The file format only matters in one situation: when it audibly distorts or degrades the recording. General consensus seems to be that this happens at or around 128Kbps when using MP3, but this greatly depends on your ears. Anything above that generally will not provide noticeable improvement for most people using most sound equipment. There are a sizable percentage of persons who may benefit from 192Kbps given their listening equipment or hearing, and an infinitesimal group that might hear a difference at 256Kbps or 320Kbps (though I tend to seriously doubt those people, that or they have extraordinary hearing).
Even if there are people out there who could hear the difference – legitimately – between FLAC and 320Kbps, common sense should tell you that you are almost definitely not one of those people. It should also tell you that the file format of your music is generally not very important unless you’re digitally archiving it, which is an entirely legitimate reason to use FLAC. But when it comes to what you hear?
The bottleneck is always your equipment.
Audio equipment is one of those things you can spend small fortunes on to get the “very best” products out there. And that’s because the very best products require expensive components and materials, extremely precise and specialized construction techniques, and levels of perfectionism in engineering that border on the absurd. And at that point, even if the end product is better, you reach a level of diminishing returns that make such investments unwise for most people (unless you have the money to burn).
Still, equipment is bar-none the best way to improve the quality of your sound. Equipment is like the engine and ignition components of your car – audio format is like the brand of gasoline you use. Sure, it can make a difference, but only if you go out of your way to actually use something that is bad. Otherwise, it’s insignificant in the larger scheme of things. Would you pay $0.20 more a gallon if Shell guaranteed its gas improved the power output of your car by 0.08%, and you had to go to a special gas station to get it? No – not unless you’re the lead engineer of an F1 team. That’s what FLAC audio quality is – it’s the last little bit you can squeeze out of a near-perfect setup.
If you want your music to sound better, there are a few investments worth making. Buy an external USB audio decoder (aka a DAC) – it will reduce electrical interference (which your computer is full of) and sound noticeably better than a laptop or desktop motherboard’s built-in audio system. Next, buy a good headphone amplifier or, if you use speakers, a solid stereo amp. Here are my suggestions:
- DAC: Schiit Modi 2 DAC – great value for money and no-frills performance. This will make a huge difference over your laptop or PC’s built-in DAC when paired with a decent amp, I promise. This is the new Modi 2, it offers increased compatibility (many Linux distros, Intel Chromebooks, OS X, Windows are all natively supported).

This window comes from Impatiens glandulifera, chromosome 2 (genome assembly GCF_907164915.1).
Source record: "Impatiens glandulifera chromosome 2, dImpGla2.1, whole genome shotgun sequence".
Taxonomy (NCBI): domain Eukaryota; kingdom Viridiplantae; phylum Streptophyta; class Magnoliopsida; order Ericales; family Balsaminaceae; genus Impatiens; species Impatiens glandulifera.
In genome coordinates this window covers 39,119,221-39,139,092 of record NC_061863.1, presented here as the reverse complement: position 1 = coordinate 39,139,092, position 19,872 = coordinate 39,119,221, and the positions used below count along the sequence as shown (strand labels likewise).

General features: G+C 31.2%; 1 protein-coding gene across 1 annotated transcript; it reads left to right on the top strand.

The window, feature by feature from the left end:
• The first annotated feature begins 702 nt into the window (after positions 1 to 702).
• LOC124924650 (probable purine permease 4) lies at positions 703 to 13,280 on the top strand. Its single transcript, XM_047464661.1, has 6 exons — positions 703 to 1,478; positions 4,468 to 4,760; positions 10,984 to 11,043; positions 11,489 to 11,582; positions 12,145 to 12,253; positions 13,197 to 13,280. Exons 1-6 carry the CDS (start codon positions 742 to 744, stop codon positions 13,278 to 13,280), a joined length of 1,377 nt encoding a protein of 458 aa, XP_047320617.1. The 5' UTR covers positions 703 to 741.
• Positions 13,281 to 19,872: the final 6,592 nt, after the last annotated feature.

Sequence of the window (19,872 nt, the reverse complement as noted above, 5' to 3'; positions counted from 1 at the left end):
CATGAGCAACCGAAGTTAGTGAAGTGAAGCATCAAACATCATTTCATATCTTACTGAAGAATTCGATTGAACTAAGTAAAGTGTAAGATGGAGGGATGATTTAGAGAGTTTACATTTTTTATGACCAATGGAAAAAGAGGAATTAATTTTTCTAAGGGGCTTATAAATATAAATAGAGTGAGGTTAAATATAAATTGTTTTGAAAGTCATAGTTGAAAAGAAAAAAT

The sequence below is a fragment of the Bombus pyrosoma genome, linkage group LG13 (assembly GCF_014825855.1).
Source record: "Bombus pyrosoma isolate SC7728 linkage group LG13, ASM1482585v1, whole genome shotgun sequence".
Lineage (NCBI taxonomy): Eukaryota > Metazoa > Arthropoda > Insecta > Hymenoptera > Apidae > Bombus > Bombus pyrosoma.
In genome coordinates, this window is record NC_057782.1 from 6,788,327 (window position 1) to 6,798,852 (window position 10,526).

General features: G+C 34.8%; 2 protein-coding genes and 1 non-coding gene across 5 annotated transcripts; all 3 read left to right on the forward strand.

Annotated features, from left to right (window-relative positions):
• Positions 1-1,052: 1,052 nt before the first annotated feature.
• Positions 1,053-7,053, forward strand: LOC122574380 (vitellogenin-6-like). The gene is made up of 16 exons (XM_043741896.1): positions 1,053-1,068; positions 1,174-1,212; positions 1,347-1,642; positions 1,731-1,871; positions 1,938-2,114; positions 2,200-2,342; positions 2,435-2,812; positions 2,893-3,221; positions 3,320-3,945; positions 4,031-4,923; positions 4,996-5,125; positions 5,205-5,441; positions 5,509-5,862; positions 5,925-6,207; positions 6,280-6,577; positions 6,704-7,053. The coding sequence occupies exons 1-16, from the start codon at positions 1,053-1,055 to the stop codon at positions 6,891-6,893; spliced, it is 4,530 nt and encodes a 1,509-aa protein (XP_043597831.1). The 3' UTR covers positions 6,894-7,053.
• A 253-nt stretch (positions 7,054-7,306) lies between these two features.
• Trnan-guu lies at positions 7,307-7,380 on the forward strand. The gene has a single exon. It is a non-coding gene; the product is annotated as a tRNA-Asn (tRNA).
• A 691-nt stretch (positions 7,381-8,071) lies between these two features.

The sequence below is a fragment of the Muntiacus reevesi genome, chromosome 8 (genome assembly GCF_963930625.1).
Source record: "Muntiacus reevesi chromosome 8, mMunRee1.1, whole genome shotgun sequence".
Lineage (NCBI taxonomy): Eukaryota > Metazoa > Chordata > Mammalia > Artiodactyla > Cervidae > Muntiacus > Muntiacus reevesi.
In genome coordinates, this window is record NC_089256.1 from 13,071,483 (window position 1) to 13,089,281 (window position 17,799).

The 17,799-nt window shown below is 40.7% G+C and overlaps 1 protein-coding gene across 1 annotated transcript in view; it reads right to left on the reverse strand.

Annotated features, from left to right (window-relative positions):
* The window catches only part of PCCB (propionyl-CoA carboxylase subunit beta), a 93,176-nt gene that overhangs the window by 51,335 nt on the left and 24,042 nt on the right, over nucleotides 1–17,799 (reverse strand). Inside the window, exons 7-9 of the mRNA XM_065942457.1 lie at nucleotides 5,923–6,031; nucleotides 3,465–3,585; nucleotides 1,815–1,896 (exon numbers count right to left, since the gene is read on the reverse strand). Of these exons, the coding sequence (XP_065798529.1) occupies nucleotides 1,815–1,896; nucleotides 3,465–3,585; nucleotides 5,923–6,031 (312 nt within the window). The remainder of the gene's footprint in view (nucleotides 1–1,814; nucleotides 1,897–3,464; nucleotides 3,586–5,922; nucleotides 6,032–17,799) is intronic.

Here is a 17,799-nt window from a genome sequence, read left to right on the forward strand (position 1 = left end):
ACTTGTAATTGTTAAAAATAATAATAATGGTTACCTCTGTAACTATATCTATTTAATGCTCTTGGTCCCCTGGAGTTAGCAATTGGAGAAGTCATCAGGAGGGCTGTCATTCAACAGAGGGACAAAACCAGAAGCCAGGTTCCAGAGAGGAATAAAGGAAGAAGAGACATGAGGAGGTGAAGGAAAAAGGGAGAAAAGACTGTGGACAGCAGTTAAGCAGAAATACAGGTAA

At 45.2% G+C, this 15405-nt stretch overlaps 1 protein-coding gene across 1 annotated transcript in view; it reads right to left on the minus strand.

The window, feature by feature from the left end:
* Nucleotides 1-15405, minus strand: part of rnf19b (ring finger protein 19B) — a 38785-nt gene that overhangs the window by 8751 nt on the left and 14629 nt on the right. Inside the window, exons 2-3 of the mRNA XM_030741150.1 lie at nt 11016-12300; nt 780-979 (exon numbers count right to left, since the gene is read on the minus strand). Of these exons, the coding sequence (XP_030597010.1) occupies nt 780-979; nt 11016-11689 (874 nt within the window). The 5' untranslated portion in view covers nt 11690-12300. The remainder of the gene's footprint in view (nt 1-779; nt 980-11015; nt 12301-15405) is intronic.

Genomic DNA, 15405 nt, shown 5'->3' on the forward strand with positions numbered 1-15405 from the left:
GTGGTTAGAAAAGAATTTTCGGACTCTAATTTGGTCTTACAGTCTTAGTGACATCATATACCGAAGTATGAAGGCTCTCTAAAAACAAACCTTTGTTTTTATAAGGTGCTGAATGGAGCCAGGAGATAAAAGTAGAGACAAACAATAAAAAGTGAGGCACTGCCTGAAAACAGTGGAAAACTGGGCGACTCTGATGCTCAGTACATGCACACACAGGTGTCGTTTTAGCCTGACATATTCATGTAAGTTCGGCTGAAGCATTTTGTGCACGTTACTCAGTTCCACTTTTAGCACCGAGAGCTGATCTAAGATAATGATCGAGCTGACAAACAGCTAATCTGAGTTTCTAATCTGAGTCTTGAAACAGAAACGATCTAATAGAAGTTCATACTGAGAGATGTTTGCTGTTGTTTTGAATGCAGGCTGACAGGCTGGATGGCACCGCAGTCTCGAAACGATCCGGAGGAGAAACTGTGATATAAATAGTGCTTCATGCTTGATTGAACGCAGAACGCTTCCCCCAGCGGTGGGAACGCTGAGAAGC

- Amp: Schiit Magni 2 headphone amplifier – this is Schiit’s new version of the lauded Magni headphone amp, with plenty of power and an advanced gain stage. It’s reviewing excellently.
- DAC/Amp combo: AUDIOQUEST Dragonfly DAC/amp combo – this will drive most headphones without a separate amplifier, and the Dragonfly has long been beloved by the audio community for its exceptional portability and sound. It’s an insanely good value.
The most important equipment, of course, is what the sound goes to. If you’re looking at headphones and plan them for only home use, I can’t recommend Grado enough. Their SR-80 headphone (link) is relatively inexpensive (under $100), and while some people don’t like open back phones (they do not dampen environmental noise at all, and people will hear your music, too), you aren’t going to find better fidelity for the dollar, period. If you’re looking at earbuds, I personally like RHA’s MA750 (link). They’ve got great fidelity, lots of character (without being overbearing or too bassy), and I really love the way they fit. Here are a few headphone recommendations I can offer.
- On-ear: Grado SR-80e – Grado’s most balanced entry-level phones are for serious home listening. They offer little isolation, but fidelity is extremely good (unmatched at this price, honestly) and balance is superb. These are hands-down my favorite headphones.
- On-ear (budget): Koss PortaPro – everything that can be said about the PortaPros already has, they’re exceptional – easily the best headphone under $50 in existence.
- Over-ear: Blue Microphone Mo-Fi – this is Blue Micrphone’s first headphone, and they include a built-in analog amplifier (they can also go passive) powered by a small battery. They sound outstanding, and are my favorite headphone to use with smartphones (whose built-in amps are quite weak).
- Over-ear (budget): Sony MDR7506 – I wouldn’t call them a secret, but it seems to surprise many people that Sony never stopped making truly great headphones. The MDR7506 is a cult classic for a reason, and they’re a way better value than anything Sennheiser puts out near this price.
- In-ear: RHA MA750 – the new RHA T10i is, in my opinion, overpriced and overtuned (way too bassy). The old MA750s offer a more balanced signature with a great accessory kit, awesome warranty, and extremely good fidelity for the price bracket.
- In-ear (budget): RHA MA350 – the nice thing about the MA350s is while they do provide sound that belies their price point, they’re also tough, rugged, super comfortable, and very stylish. I still use mine as backup travel headphones.
If you’re looking for speakers and stereo amplifiers, I’m a little less familiar with this realm, but a good set of powered monitors (M-Audio’s entry-level set is well-loved) and a DAC (see – Schiit Modi or Dragonfly) is actually probably the best place for most folks to start.
And for god’s sake, don’t go listening to FLAC music if you do buy any of this stuff. It’s a waste of your time.